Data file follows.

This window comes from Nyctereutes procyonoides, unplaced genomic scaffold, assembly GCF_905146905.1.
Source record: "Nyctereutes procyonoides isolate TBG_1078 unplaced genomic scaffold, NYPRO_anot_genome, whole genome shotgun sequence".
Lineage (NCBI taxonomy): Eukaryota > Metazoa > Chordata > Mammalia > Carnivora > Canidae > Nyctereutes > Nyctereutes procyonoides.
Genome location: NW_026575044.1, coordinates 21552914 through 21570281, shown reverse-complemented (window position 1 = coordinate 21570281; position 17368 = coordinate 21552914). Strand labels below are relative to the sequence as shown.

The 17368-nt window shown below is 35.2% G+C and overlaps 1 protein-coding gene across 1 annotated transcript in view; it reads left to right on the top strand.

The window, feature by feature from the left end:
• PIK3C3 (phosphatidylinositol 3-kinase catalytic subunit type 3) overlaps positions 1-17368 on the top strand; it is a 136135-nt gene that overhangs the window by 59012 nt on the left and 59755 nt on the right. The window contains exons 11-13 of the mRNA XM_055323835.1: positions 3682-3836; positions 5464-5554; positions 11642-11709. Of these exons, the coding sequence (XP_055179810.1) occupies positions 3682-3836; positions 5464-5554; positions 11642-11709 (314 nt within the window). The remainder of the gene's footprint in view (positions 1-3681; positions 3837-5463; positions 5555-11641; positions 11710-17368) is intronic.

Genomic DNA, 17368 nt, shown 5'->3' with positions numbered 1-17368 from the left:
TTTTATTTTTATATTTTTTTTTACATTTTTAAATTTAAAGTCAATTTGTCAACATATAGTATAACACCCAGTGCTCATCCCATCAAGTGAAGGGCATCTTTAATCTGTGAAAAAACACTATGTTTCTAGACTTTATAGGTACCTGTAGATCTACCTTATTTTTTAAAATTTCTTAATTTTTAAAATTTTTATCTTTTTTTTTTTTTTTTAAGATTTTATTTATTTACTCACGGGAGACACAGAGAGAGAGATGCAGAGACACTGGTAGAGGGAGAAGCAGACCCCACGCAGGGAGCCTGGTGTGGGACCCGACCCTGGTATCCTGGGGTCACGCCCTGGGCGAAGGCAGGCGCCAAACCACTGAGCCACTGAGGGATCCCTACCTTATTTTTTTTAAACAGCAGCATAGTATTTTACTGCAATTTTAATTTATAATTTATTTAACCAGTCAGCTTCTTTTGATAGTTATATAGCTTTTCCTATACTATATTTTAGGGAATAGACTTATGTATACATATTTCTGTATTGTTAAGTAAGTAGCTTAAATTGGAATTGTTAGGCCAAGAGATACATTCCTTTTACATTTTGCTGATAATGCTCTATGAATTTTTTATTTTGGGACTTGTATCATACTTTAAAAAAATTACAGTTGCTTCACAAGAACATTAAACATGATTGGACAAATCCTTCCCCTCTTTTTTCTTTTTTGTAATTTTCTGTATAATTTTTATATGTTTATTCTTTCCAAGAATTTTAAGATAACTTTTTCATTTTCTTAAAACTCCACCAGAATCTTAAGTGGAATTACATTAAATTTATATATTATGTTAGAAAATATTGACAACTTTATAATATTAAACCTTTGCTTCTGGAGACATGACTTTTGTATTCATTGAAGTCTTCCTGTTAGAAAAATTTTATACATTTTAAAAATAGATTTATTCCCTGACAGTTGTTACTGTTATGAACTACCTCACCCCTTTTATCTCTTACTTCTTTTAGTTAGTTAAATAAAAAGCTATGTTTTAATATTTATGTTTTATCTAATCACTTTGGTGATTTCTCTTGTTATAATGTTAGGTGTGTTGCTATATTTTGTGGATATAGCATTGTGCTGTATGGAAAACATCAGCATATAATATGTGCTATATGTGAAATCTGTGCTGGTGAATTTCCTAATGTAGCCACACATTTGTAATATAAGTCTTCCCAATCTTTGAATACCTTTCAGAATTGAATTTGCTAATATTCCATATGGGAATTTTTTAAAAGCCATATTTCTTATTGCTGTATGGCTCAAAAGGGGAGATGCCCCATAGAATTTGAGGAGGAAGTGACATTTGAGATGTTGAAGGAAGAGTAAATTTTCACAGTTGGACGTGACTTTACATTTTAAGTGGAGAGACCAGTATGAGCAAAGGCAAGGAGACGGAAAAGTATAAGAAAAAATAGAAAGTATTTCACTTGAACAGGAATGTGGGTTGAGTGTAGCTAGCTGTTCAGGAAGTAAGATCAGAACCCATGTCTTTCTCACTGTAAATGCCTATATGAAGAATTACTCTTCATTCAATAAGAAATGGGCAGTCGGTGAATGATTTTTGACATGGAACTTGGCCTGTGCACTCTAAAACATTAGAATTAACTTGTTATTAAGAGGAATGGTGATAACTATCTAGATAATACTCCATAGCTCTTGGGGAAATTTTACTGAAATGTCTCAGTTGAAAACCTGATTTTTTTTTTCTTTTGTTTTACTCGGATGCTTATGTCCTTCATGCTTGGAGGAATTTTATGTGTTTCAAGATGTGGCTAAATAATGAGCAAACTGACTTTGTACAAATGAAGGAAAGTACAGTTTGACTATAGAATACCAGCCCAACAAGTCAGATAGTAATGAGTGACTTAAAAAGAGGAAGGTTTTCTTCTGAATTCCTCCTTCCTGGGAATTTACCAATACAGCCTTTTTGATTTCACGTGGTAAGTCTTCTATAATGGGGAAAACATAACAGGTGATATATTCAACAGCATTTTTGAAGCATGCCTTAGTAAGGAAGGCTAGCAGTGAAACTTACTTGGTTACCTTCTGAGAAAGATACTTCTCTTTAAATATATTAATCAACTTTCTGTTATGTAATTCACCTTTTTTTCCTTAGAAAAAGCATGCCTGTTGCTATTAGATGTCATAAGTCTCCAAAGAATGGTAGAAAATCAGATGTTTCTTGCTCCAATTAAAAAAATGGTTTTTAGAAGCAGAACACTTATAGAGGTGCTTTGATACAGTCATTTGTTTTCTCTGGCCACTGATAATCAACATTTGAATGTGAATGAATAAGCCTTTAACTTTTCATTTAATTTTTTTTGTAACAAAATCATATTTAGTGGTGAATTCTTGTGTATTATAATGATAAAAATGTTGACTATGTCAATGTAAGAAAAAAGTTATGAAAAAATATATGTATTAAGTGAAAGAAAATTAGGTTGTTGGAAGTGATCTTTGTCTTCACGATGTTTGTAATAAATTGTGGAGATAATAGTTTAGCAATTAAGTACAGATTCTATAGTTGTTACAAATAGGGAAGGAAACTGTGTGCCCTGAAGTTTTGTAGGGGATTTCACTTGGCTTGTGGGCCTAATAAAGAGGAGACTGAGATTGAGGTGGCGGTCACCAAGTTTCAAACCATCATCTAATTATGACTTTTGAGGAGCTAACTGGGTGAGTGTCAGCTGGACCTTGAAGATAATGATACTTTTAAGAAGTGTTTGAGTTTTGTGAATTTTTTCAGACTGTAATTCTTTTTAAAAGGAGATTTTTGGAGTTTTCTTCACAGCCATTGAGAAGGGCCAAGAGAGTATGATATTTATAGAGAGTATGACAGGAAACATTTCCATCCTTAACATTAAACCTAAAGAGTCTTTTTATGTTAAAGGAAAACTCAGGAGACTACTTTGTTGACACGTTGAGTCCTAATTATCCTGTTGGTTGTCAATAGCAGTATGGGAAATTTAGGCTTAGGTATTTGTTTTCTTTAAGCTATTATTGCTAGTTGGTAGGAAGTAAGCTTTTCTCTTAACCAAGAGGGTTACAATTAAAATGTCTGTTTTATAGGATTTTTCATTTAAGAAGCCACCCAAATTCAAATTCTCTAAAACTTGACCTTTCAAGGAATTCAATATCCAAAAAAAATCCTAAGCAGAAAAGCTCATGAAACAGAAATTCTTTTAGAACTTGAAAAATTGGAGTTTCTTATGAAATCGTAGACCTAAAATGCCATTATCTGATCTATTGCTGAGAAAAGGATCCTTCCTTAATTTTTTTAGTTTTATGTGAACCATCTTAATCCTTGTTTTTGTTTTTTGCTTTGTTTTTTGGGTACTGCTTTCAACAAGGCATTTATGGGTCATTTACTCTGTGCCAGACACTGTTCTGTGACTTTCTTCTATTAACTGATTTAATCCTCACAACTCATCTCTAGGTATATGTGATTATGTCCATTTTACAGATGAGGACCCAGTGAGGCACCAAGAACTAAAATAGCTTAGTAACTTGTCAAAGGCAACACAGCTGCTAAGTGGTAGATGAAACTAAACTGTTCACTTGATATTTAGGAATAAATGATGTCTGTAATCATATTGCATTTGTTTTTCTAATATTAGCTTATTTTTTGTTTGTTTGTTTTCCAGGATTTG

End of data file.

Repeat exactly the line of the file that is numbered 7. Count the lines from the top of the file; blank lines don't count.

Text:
• PIK3C3 (phosphatidylinositol 3-kinase catalytic subunit type 3) overlaps positions 1-17368 on the top strand; it is a 136135-nt gene that overhangs the window by 59012 nt on the left and 59755 nt on the right. The window contains exons 11-13 of the mRNA XM_055323835.1: positions 3682-3836; positions 5464-5554; positions 11642-11709. Of these exons, the coding sequence (XP_055179810.1) occupies positions 3682-3836; positions 5464-5554; positions 11642-11709 (314 nt within the window). The remainder of the gene's footprint in view (positions 1-3681; positions 3837-5463; positions 5555-11641; positions 11710-17368) is intronic.